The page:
I’m posting this via email so when it will make it to you, I’m not sure.
I’ve been quite reserved in posting about the small details of our life
here in Madagascar, in part, because I find myself not reading the small
details of other’s lives elsewhere. It takes a lot of time to navigate
to a page and read stories about the goings and comings of one person.
It takes even more effort for those who do not have Internet streamed
into their home (sorry Jeremy).
Today… Today we went to Moov to ask if our Internet 3G key was
available. It has been five weeks since we signed a new contract and
there is still no answer from the Internet provider on why we cannot
have our key. This is Madagascar; Others would say, “This is Africa.”
…and while things are done here completely different from my own
culture, it’s their way. So I have a saying about life here in Mada:
“Its a slow roll…”
Its a slow roll when I…
* go to the bank and must wait in line for an hour because their are
50 people in line and two tellers.
* grow impatient in the bank line, go to the ATM instead to find
there is only $100 in the machine.
* go to the grocery store (at least we have one – I know) and wait
for them to run my card while everyone stares at me with the
atrocious amounts of food I’m buying.
* walk down the street and constantly must say “No, thank you” to
the incessant street vendors who follow me as I’m walking.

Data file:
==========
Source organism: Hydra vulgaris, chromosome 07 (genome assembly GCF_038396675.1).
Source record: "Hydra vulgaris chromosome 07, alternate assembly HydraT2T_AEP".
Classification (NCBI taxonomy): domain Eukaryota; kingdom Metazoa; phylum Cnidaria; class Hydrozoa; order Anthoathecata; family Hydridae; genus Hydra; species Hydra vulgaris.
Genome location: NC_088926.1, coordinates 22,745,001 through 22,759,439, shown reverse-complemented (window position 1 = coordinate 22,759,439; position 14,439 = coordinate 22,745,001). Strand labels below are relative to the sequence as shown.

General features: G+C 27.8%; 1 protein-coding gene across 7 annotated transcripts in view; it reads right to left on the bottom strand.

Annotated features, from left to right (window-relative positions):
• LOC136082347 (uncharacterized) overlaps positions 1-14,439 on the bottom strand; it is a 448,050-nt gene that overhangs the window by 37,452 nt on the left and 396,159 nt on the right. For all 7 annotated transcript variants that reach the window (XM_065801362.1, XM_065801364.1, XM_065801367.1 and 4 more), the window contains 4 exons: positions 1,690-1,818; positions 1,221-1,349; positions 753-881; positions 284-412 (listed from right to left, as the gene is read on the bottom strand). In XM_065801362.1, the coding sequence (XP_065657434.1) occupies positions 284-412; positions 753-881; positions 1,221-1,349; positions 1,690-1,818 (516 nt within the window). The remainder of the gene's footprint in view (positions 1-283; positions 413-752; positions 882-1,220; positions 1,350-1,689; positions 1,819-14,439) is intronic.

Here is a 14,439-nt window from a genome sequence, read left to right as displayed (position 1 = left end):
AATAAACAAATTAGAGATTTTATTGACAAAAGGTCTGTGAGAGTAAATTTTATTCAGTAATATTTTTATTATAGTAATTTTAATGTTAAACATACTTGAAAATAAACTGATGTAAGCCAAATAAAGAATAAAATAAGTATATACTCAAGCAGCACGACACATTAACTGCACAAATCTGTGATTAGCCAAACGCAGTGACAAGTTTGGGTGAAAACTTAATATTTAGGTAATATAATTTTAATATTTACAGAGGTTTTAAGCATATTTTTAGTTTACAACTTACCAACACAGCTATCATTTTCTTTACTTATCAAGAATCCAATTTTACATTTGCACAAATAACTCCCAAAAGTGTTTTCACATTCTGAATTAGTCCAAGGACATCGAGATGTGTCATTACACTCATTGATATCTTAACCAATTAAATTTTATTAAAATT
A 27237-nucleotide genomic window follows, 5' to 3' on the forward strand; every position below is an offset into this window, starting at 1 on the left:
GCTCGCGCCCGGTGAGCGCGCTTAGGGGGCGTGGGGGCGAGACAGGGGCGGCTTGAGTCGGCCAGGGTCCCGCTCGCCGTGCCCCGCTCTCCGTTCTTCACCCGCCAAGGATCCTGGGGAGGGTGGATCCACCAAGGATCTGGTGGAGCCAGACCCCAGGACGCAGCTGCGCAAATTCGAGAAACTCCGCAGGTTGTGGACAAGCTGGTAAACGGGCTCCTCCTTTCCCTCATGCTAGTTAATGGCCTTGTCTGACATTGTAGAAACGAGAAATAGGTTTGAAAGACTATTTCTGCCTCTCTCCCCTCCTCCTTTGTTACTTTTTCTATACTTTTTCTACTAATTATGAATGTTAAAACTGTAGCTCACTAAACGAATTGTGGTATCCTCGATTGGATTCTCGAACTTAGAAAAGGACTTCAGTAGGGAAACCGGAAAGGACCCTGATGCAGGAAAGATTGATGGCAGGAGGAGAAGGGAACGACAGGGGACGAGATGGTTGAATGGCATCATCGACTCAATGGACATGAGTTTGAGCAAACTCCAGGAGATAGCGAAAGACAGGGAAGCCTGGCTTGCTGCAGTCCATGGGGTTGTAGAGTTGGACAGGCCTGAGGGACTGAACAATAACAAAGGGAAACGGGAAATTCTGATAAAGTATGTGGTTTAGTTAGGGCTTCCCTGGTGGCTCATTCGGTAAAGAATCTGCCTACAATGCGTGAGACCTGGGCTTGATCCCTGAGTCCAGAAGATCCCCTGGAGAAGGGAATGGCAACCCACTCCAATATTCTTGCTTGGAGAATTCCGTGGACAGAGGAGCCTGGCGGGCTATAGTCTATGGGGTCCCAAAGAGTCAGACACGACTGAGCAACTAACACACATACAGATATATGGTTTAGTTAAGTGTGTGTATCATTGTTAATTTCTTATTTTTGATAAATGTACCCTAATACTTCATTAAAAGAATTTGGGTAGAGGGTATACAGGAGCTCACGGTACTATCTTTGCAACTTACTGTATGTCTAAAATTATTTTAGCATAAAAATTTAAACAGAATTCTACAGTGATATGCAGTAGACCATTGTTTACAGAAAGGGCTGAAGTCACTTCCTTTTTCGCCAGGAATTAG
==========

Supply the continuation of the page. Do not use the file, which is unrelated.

* give a days notice that we want lasagna from their menu and arrive
for dinner to find there is none.
* want a piece of furniture but I must wait one month for the wood
to dry and a second month for them to make it.
* begin a conversation with a Malagasy man and he begins speaking
French to me.
* try to explain that I’m not French, but American.
* try to explain that I’m not a tourist, but live in their town,
near their school.
…many have come to Madagascar with the mindset that they must change
the people’s ways, their beliefs. While there is some truth in that
statement, that those who meet and decide to follow Jesus will change
their ways and beliefs because of their allegiance to the King, I am
learning everyday that I too must change, not in my allegiance to Jesus
and His commands, but in my mind, in my heart. I must become Malagasy to
the Malagasy; I must love the slow roll…